Two new planes purchased by Aegean Airlines will publicise the New Acropolis Museum, with huge images of artefacts from the museum painted on their sides. This will publicise the New Acropolis Museum to help Greek Tourism – something that will also help to publicise the issue of the Parthenon Marbles.
(If you click through to the original article, there are images of the two planes.)
Aegean Air 
2 new Airbus aircraft, “Cleisthenes” and “Pheidias”, take the New Acropolis Museum and Greece on a journey around the world
Athens, November 26, 2009
Aegean, the largest Greek airline, announced a national cultural initiative, ultimately aiming at boosting the country’s international image, as well as supporting Greek tourism. In particular, the two new Airbus Α320 aircraft bearing the image of the Acropolis Museum’s Kori of Athens were presented during an event held at the company’s technical base. The inscription urges us to “Discover the New Acropolis Museum”, not to mention the Museum’s website at http://www.theacropolismuseum.gr. “Cleisthenes” and “Pheidias” become a live invitation to the New Acropolis Museum for millions of passengers throughout the world. They will be calling us on a tour through civilization, at each and every destination, at each and every airport.
These two airplanes however are not the only “vehicles” promoting the Museum and Greece. From the beginning of 2010 onwards, a special video that will be provided by the Museum will be broadcast aboard all 22 brand new Airbus aircraft owned by AEGEAN during all international flights. The video will introduce the newest jewel of Greece and Athens to travelers, let alone arouse their interest and encourage a visit.
The names “Cleisthenes” and “Phidias” assigned to the aircraft were recommended by the Director of the Acropolis Museum, Professor Dimitris Pantermalis, whereas the Deputy Minister of Culture and Tourism, Ms. Angeliki Gerekou, honored the event with her presence and delivered a welcome address. Representatives of the Hellenic Civil Aviation Authority (HCAA), as well as tourism and business organizations also attended the event.
The Chairman of Aegean Airlines, Mr. Theodoros Vassilakis, stated during his speech: “In the midst of the adverse conditions we experience nowadays, there is a dire need for new initiatives and collectiveness in particular in the context of promoting Greece. We are fully aware of our responsibility seeing as we are the largest Greek airline. It is imperative that we bond ancient Greece’s contribution to modern civilization with a creation of contemporary Greece that we must convey to the international community. The New Acropolis Museum is our gaze upon the world and embraces both of the country’s historic and contemporary image. That is exactly the face of Greece we must promote, not only to attract visitors, but also to restore our sense of pride within.”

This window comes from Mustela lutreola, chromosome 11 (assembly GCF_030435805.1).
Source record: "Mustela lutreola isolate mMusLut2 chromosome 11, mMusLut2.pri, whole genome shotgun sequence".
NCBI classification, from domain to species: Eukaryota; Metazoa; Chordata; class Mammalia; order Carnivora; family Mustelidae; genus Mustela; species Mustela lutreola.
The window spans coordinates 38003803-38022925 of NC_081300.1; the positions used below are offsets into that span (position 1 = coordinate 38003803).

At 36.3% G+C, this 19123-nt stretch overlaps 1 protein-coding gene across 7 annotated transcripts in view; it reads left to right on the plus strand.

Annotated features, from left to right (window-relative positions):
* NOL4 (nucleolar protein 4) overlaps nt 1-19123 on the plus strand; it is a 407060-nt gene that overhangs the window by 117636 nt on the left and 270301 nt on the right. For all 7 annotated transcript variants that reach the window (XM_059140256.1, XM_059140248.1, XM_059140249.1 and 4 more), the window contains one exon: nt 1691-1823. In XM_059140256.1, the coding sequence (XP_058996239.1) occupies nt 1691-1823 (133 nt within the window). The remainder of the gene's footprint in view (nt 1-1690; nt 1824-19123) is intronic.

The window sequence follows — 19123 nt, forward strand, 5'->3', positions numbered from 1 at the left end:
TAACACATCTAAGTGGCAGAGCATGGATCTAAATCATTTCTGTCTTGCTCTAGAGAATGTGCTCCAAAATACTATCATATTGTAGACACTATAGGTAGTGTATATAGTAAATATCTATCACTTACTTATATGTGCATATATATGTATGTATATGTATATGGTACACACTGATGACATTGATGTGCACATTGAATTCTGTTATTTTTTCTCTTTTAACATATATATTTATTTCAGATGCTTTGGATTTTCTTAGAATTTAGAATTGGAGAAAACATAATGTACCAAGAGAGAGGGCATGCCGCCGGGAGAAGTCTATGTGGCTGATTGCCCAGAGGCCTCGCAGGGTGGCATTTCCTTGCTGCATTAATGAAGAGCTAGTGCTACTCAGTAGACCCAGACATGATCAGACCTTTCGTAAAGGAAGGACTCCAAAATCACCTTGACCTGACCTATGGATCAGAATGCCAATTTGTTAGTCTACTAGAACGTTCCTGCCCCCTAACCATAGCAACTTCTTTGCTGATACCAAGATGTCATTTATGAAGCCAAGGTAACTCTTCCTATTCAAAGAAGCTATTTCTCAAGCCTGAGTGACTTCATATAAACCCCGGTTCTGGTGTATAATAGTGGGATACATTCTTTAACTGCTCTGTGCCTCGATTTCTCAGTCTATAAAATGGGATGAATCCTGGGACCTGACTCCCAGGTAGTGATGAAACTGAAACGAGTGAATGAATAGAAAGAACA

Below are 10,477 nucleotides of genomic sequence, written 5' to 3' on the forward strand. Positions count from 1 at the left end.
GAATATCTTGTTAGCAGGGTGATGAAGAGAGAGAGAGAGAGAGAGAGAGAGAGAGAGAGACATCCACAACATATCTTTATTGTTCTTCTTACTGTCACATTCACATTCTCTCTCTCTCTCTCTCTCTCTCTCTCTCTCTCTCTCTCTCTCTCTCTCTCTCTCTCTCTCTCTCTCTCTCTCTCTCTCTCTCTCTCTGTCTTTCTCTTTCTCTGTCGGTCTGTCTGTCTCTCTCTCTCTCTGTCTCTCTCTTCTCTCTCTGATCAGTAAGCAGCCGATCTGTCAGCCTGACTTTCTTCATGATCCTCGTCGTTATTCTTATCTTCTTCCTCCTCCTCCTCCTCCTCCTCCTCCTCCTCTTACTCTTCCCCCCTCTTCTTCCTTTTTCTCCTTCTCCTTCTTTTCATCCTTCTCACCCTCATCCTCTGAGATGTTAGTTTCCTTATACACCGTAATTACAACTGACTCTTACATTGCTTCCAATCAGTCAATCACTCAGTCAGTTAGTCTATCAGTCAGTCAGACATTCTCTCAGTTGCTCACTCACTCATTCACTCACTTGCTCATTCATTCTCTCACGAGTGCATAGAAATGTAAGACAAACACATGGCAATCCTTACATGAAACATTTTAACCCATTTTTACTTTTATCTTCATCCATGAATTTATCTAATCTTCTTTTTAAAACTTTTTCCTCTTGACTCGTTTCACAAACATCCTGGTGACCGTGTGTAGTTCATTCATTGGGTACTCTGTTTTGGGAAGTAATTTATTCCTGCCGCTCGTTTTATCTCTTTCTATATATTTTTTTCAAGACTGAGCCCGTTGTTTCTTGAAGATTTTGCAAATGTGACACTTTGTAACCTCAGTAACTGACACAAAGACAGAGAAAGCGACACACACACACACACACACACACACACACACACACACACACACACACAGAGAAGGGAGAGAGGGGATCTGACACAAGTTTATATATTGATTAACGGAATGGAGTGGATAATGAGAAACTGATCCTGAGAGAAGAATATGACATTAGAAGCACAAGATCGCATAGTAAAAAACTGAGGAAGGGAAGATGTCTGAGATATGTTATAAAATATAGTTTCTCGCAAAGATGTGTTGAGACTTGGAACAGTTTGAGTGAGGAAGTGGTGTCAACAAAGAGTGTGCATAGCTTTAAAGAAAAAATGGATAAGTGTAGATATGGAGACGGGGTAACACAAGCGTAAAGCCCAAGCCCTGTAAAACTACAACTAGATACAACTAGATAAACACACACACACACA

The Director of the Acropolis Museum, Professor Dimitris Pantermalis, commented among other things: “I was extremely pleased when the administration of Aegean adopted the two names, which mean so much to us, to the Museum, and also reflect the works exhibited within the Museum. Cleisthenes is credited with being the first man in history who wanted to reform political life in Athens, thus providing what we know and demand today, isonomy (as per the Greek word isonomia, meaning “equality before the law”), in other words democracy, as it was expressed soon after. The new perception of man, men’s rights, men’s freedom, men’s ability to plan their own lives, these are all political messages that were converted into art by Pheidias, hence our second name. He managed to take the ideology as a whole inherent in classical Athens and turn it into an image.”
Ms. Gerekou mentioned the following in her welcome address: “Our country’s cultural capital constitutes our common heritage. It belongs to all of us and each and every one of us, wherever they may be – depending on their goals, on their abilities – can truly contribute a great deal. I am therefore pleased with your initiative. I would however also like to convey our own message: Our Government, in its capacity as the political leadership of the Ministry of Culture and Tourism, will be by your side. Congratulations on your endeavor are in order; not to mention congratulations on every single initiative moving towards the goal of endowing Greece with the power it deserves before the eyes of the world, the brand new dynamic identity it has rightfully earned in terms of culture, in terms of tourism, which is of course the prevailing pillar of our economy. We are called upon to redefine our national identity and local identities as part of tourism. Rest assured then that we will stand by each and every one of you in your attempt.”
In promoting the Museum, AEGEAN reinforces Greek tourism, the largest Greek industry. It is exactly at this point, in a crucial period for our country’s tourism and particularly tourism in Athens, that we must create opportunities to allow this branch to stand out. It is an opportunity and one more reason for Athens to become a City-break destination. It is an opportunity for foreigners to visit Athens for the very first time or an exceptional motive for those who have already gotten to know it to come back.
This new initiative of AEGEAN is primarily an open invitation to all Greek companies that can realize similar actions. This sense of collectiveness is probably the most important trend we need to cultivate in order to succeed. It is a small incentive capable of bringing on other similar actions yielding multiplicative benefits and substantial results for the way each and every one of us functions.